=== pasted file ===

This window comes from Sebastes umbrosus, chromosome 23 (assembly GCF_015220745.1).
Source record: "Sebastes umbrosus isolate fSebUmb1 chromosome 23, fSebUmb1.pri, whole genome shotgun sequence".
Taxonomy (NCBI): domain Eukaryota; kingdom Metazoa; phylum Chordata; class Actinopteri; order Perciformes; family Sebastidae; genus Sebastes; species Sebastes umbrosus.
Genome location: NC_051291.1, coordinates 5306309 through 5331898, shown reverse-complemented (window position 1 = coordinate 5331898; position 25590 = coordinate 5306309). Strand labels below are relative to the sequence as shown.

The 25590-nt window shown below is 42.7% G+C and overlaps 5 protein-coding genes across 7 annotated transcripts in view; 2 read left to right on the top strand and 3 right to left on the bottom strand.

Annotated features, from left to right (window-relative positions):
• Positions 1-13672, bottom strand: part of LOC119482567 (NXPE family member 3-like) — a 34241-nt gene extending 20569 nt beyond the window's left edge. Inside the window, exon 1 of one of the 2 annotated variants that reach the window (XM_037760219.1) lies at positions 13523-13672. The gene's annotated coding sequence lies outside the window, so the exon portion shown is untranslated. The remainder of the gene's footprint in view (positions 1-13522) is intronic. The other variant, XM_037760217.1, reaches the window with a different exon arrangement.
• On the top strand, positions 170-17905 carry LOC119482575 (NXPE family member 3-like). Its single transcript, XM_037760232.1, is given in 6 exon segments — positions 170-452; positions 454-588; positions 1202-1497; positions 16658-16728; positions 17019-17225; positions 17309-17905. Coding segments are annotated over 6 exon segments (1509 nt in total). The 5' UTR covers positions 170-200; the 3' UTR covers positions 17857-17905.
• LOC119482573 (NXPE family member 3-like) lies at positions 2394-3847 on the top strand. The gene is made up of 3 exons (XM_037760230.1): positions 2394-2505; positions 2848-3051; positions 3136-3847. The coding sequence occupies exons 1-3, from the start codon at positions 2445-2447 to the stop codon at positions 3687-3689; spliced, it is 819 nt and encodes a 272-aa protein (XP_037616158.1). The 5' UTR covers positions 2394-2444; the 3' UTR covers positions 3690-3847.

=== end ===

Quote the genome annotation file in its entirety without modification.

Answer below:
This window comes from Sebastes umbrosus, chromosome 23 (assembly GCF_015220745.1).
Source record: "Sebastes umbrosus isolate fSebUmb1 chromosome 23, fSebUmb1.pri, whole genome shotgun sequence".
Taxonomy (NCBI): domain Eukaryota; kingdom Metazoa; phylum Chordata; class Actinopteri; order Perciformes; family Sebastidae; genus Sebastes; species Sebastes umbrosus.
Genome location: NC_051291.1, coordinates 5306309 through 5331898, shown reverse-complemented (window position 1 = coordinate 5331898; position 25590 = coordinate 5306309). Strand labels below are relative to the sequence as shown.

The 25590-nt window shown below is 42.7% G+C and overlaps 5 protein-coding genes across 7 annotated transcripts in view; 2 read left to right on the top strand and 3 right to left on the bottom strand.

Annotated features, from left to right (window-relative positions):
• Positions 1-13672, bottom strand: part of LOC119482567 (NXPE family member 3-like) — a 34241-nt gene extending 20569 nt beyond the window's left edge. Inside the window, exon 1 of one of the 2 annotated variants that reach the window (XM_037760219.1) lies at positions 13523-13672. The gene's annotated coding sequence lies outside the window, so the exon portion shown is untranslated. The remainder of the gene's footprint in view (positions 1-13522) is intronic. The other variant, XM_037760217.1, reaches the window with a different exon arrangement.
• On the top strand, positions 170-17905 carry LOC119482575 (NXPE family member 3-like). Its single transcript, XM_037760232.1, is given in 6 exon segments — positions 170-452; positions 454-588; positions 1202-1497; positions 16658-16728; positions 17019-17225; positions 17309-17905. Coding segments are annotated over 6 exon segments (1509 nt in total). The 5' UTR covers positions 170-200; the 3' UTR covers positions 17857-17905.
• LOC119482573 (NXPE family member 3-like) lies at positions 2394-3847 on the top strand. The gene is made up of 3 exons (XM_037760230.1): positions 2394-2505; positions 2848-3051; positions 3136-3847. The coding sequence occupies exons 1-3, from the start codon at positions 2445-2447 to the stop codon at positions 3687-3689; spliced, it is 819 nt and encodes a 272-aa protein (XP_037616158.1). The 5' UTR covers positions 2394-2444; the 3' UTR covers positions 3690-3847.